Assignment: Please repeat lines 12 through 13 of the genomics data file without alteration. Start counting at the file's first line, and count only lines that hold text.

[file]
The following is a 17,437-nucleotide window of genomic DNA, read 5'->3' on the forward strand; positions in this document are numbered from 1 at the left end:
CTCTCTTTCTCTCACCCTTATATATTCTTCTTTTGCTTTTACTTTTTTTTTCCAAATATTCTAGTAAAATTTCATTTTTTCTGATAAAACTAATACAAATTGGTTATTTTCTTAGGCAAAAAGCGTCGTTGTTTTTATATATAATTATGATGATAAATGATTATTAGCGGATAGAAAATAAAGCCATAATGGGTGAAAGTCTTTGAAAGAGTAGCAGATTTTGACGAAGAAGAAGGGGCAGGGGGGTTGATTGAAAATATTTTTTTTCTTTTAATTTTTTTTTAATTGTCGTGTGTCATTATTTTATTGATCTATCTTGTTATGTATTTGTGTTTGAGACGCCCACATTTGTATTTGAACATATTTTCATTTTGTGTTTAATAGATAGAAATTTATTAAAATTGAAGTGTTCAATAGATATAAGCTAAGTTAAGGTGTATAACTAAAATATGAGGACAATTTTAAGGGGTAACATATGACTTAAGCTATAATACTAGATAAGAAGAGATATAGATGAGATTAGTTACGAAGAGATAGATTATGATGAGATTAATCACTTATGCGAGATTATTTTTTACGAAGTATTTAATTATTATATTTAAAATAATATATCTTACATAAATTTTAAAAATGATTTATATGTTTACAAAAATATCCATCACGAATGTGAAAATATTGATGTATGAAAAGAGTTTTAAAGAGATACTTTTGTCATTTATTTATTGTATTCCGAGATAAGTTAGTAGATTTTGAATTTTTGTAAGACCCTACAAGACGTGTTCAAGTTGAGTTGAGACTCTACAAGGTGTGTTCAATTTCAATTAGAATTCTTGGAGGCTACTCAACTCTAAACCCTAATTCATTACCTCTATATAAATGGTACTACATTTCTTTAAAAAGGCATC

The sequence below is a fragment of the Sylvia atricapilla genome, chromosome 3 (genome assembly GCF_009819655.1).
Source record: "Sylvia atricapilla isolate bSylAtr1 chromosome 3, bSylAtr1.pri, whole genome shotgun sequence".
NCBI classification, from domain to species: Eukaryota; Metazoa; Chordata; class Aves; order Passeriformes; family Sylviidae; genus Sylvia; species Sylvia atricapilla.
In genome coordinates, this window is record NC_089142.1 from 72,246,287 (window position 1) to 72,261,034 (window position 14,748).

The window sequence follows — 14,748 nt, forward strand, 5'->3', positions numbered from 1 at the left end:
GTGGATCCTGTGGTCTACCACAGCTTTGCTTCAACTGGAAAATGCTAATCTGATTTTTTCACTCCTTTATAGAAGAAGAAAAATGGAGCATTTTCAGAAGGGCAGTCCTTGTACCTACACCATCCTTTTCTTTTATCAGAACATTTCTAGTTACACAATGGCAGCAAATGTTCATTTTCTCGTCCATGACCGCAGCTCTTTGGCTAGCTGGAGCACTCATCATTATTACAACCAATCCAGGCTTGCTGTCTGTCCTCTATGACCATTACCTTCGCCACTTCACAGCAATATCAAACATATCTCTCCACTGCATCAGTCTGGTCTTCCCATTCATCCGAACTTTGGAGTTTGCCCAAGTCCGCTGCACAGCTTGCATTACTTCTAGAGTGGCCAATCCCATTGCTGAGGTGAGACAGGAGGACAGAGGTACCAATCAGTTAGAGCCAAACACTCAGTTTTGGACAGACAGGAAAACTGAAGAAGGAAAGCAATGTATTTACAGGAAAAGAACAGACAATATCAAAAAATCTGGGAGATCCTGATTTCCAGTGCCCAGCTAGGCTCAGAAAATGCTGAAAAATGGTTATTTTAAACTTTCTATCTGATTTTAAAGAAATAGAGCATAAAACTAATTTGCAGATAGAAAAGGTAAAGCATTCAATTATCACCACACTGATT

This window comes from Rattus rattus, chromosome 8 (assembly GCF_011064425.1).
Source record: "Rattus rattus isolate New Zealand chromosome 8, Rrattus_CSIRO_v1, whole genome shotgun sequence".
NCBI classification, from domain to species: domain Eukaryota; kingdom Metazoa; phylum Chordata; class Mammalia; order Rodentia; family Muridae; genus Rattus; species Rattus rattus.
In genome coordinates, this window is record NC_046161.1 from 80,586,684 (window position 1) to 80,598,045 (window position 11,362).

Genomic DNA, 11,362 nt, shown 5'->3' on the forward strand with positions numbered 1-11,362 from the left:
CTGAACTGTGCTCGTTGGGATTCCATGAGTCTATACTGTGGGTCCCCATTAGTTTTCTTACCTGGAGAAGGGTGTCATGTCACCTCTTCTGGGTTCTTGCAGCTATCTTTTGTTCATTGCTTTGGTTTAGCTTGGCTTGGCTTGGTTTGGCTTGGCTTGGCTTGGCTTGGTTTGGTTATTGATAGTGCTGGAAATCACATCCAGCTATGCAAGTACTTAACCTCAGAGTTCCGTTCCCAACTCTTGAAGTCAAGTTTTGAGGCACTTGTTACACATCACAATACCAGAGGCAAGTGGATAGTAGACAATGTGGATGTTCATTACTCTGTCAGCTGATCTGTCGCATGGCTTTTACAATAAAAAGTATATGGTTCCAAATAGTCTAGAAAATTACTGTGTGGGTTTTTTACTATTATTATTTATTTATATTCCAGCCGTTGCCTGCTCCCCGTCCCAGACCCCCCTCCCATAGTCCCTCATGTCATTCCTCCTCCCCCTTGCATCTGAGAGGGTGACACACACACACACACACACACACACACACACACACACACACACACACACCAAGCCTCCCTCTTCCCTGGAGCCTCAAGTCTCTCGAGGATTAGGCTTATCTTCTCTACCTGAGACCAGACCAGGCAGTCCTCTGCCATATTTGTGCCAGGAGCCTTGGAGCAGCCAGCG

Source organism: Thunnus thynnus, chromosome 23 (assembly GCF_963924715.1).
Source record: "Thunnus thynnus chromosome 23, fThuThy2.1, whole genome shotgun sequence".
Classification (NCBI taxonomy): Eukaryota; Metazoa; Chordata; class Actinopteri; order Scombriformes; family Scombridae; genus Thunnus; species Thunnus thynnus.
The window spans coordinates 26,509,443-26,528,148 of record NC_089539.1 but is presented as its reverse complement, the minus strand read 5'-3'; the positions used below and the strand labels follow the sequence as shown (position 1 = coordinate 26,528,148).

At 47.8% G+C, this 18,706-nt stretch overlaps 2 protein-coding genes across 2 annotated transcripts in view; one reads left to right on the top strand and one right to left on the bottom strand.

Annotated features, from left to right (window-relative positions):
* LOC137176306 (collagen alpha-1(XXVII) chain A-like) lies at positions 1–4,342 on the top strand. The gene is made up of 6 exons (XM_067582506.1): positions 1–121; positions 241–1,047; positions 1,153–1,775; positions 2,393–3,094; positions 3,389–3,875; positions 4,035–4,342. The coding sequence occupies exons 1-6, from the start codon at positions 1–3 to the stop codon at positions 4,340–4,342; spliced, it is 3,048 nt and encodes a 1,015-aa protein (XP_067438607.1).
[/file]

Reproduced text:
In genome coordinates, this window is record NC_046161.1 from 80,586,684 (window position 1) to 80,598,045 (window position 11,362).

Genomic DNA, 11,362 nt, shown 5'->3' on the forward strand with positions numbered 1-11,362 from the left: